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USC alumna helps Hybrid High students reach their potential

Alejandra Mendoza helps a student at USC Hybrid High. (Photo/Kathy Hernandez)

USC alumna Alejandra Mendoza was so impressed by USC Hybrid High School that she convinced her father in Mexico to let her 14-year-old sister, Jackie, move in with her to attend the Los Angeles charter school.

“This is an amazing opportunity for her to expand her academic knowledge and have access to experiences I didn’t have,” said Mendoza ’06, MAT ‘07, who will earn her EdD at the USC Rossier School of Education in 2014. “I want to start instilling the idea of success in her. So I just inherited a teenager, and it’s been interesting.”

All students at Hybrid High, which operates seven days a week, are expected to acquire real-world internships based on their own career interests. The school hopes this will allow the students to build personal portfolios.

Mendoza is encouraging her sister, who has a blossoming interest in fashion design, to take up a project with the Fashion Institute of Design & Merchandising just a few blocks away.

Mendoza has always been ambitious — that drive propelled her success as a student in two countries as a youth. Her father didn’t want his children to speak Spanish with an American accent, so while in elementary school, Mendoza would spend several months each year attending school in a small town in Mexico. Somehow, she managed to keep up with her U.S. homework.

In fact, she was so adept at transitioning between the two cultures and languages that her eighth-grade teacher in Mexico asked her to teach the English course to her peers.

“That was quite an experience, as I had to learn about planning and delivering content,” she said. “It seems that teaching has always been part of who I am.”

However, Mendoza felt isolated and left to her own devices in the public school system. While she earned good grades in high school and took the initiative to meet with her counselor each week, she said she received little direction to go to college. The experience sparked a desire to advocate for other students someday.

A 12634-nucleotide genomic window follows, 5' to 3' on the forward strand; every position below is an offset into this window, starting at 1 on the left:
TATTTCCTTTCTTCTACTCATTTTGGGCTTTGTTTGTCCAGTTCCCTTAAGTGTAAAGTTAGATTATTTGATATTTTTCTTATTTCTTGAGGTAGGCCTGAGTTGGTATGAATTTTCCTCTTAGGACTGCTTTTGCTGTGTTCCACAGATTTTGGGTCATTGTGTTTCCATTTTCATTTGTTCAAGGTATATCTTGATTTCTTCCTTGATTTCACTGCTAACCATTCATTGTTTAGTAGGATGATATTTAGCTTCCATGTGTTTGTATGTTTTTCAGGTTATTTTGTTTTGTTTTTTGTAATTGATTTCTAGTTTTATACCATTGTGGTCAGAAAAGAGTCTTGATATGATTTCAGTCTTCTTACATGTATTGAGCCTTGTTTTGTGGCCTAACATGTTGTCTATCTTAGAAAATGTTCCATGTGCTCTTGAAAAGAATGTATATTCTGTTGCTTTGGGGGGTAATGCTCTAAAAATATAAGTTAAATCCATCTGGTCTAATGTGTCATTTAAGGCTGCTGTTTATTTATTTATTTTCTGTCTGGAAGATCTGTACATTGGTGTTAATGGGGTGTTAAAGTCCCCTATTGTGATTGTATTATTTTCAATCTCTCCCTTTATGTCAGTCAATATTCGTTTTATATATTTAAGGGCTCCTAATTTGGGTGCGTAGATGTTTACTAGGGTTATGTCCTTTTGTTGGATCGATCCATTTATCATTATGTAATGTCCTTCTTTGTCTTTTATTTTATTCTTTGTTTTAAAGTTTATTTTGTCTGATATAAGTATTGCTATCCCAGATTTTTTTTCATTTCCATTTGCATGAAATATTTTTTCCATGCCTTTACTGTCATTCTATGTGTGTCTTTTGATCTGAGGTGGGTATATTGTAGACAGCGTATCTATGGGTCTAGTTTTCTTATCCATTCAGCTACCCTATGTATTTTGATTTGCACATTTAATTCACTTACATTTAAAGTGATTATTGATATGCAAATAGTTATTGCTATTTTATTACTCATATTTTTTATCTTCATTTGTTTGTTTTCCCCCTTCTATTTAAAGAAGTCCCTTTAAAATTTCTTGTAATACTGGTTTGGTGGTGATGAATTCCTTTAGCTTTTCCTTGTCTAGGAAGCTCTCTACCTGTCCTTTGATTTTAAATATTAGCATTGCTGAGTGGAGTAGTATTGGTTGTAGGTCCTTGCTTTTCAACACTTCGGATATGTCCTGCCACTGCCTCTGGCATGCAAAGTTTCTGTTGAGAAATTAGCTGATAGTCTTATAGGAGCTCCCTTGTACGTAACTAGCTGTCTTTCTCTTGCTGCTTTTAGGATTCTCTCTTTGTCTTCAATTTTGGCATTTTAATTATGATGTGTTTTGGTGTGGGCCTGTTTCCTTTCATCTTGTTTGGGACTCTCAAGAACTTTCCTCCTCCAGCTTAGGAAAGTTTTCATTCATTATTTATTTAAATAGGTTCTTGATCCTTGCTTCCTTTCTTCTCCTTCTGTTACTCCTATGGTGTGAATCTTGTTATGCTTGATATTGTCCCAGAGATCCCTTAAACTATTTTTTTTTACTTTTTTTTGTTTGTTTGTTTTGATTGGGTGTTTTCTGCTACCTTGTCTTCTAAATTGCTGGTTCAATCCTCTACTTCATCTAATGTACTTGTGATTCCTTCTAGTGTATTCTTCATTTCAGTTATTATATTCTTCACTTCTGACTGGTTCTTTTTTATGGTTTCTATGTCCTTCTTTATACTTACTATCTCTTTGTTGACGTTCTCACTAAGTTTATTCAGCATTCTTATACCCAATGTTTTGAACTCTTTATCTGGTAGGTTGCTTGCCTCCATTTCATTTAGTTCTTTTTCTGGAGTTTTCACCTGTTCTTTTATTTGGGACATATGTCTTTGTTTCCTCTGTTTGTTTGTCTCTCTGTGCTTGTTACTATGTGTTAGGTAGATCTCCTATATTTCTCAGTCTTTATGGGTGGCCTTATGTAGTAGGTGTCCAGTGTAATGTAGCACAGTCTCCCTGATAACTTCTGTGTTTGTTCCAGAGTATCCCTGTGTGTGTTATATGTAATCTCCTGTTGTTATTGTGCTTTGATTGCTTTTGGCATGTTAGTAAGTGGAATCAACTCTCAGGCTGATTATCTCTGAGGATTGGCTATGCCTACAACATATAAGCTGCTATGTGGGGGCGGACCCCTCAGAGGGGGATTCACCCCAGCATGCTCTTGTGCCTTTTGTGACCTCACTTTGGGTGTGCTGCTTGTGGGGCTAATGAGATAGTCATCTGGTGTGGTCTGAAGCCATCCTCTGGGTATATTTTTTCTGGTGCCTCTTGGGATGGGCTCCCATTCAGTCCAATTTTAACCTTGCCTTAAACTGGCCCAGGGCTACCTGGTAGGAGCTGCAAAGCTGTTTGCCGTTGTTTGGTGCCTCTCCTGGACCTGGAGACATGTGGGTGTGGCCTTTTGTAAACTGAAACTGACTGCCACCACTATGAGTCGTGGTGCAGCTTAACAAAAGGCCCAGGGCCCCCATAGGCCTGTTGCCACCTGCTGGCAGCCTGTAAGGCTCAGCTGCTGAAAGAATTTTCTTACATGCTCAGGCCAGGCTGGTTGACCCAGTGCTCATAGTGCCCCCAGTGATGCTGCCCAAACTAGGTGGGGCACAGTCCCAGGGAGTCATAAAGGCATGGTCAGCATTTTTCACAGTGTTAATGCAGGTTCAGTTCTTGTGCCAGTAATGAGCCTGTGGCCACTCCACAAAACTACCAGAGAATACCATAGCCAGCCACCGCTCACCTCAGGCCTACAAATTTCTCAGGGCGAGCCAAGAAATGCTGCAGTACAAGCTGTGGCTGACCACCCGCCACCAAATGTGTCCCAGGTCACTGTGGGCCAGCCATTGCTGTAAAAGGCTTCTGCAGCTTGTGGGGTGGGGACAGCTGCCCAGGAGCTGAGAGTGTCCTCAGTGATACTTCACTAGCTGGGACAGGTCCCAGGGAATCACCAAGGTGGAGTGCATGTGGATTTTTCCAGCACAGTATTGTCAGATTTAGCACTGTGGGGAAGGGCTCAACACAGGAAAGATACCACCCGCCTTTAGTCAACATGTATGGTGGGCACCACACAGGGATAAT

“My counselor had so many students, many with academic and behavioral issues, so I learned how to navigate on my own,” Mendoza said. “I want to give back because there’s so much I didn’t learn in high school, including life skills, and how to get into college, and I realized there was so much out there that I wasn’t taught. So I wanted to make a difference, provide equity and access, and help others reach their fullest potential.”

While attending Rio Hondo Community College, Mendoza rediscovered a love of history and soon set her sights on big dreams.

“I knew USC was a difficult school to get into and I told myself if I can get in, I can do anything I set my mind to,” she said. “So when I was accepted, I felt I had to hit the floor running at ‘SC. I knew my degree would lead me to teaching and to the MAT program.”

Mendoza earned her BA in social science and communication at the USC Dornsife College of Letters, Arts and Sciences, and promptly entered the Master of Arts in Teaching program at USC Rossier, with support from the Rudolf and Hazel Hatton Endowed Scholarship. She later went on to work at several secondary schools in the Los Angeles Unified School District.